A rat done bit my sister Nell.
(with monkeys on Mars)
Her face and arms began to swell.
(and monkeys on Mars)
I can't pay no doctor bill.
(but monkeys on Mars)
Ten years from now I'll be payin' still.
(while monkeys are on Mars)
The man jus' upped my rent las' night.
('cause monkeys are on Mars)
No hot water, no toilets, no lights.
(but monkeys are on Mars)
I wonder why he's uppi' me?
('cause the monkeys on Mars?)
I wuz already payin' 'im fifty a week.
(with monkeys on Mars)
Taxes takin' my whole damn check,
Junkies makin' me a nervous wreck,
The price of food is goin' up,
An' as if all that shit wuzn't enough:
A rat done bit my sister Nell.
(with monkeys on Mars)
Her face an' arm began to swell.
(but monkeys on Mars)
Was all that money I made las' year
(for monkeys on Mars?)
How come there ain't no money here?
(Hmm! Monkeys on Mars)
Y'know I jus' 'bout had my fill
(of monkeys on Mars)
I think I'll sen' these doctor bills,
(to the monkeys on Mars)
It looks like the intelligent design propaganda film Expelled: No Intelligence Allowed will be opening at the Uptown and Pacific Place this weekend, and we haven't been invited to a screening. (So much for open debate.) For now, please enjoy Scientific American's feature package on the film.
And if you do go to see the film in the theater? For the love of god, please buy a ticket to another movie and sneak in. No need to give the producers of this film any more money than they're already going to get from church groups and other organized suckers.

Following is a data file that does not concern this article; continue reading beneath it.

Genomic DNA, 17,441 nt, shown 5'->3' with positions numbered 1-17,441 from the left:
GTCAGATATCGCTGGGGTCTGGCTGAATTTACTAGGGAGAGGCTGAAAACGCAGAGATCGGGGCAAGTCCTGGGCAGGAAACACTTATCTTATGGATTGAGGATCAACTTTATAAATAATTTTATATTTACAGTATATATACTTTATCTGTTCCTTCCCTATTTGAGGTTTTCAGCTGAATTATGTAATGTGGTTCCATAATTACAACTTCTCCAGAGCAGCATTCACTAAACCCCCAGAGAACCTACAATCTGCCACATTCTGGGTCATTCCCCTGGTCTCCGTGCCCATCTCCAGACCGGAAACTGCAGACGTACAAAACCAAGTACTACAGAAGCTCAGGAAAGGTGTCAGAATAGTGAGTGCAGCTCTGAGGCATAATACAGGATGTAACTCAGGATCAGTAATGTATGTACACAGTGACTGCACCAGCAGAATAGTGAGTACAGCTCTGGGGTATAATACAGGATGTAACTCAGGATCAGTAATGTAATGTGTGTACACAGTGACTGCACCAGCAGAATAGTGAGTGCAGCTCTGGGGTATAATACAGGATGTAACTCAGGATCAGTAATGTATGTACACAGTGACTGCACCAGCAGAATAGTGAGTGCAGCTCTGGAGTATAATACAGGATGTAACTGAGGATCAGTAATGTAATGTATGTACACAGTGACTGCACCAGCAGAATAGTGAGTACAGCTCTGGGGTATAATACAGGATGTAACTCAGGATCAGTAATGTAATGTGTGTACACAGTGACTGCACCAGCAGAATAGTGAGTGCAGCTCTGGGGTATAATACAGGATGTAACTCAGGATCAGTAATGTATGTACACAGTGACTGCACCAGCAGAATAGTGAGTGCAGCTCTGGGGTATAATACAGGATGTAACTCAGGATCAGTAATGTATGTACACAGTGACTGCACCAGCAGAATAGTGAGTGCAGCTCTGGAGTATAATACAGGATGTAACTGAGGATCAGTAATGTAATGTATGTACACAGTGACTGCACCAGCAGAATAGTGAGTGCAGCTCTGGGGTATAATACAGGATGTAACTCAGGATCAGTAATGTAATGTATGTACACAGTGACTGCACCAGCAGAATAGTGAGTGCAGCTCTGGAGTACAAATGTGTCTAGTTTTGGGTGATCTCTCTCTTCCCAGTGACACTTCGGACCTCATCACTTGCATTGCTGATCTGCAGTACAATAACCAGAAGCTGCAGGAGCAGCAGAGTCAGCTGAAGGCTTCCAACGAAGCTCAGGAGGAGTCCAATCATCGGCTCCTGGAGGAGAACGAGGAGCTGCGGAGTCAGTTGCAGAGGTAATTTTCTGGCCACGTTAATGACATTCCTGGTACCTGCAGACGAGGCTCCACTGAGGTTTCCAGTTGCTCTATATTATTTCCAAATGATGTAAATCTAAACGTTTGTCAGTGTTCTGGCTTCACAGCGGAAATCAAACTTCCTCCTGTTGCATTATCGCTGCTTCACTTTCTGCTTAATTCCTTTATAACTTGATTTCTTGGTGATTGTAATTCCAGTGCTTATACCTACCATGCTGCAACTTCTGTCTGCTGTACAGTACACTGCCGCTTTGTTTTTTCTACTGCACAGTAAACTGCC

At this very moment, I am drunk off my ass--having consumed six shots of hard liquor plus a bottle of beer tonight. This is approximately six more shots than I ever have.
The perils of having a girlfriend who likes to go out dancing.
To combat a hangover tomorrow, in a vain attempt to be productive or at least conscious on what should be the very first really nice day of the year, I'm currently slugging down a pint (a half quart, a little less than half a liter) of my concoction. Specifically? 1 pint of water. 4 tsp of sugar. 1/2 tsp salt. A splash of lemon juice. It tastes salty--like the tears of the Irish starving from potato blight. I assembled this elixir while thoroughly smashed; for all I know it contains arsenic rather than salt.
Tomorrow, I will report back on my hangover status--none, slight, moderate, regrettable, unfortunate, epic, near death, death would be preferable.
I already regret this post.
Update! At 9:53am:
I awaken. No headache! Stomach fine. Ok, I do have a raspy voice--but that's about it! Hangover status: None to slight!
I actually managed to drink a full liter of my homebrew pediolyte (double what I posted above), plus a half liter of water before going to bed. And as the comments note, duh, it's all about keeping hydrated. Water alone won't cut it. I needed electrolytes. Like Brawndo gots!
You've always known that envisioning sex with your dad/mom/sister/brother makes you want to die, now ABC News tells you why: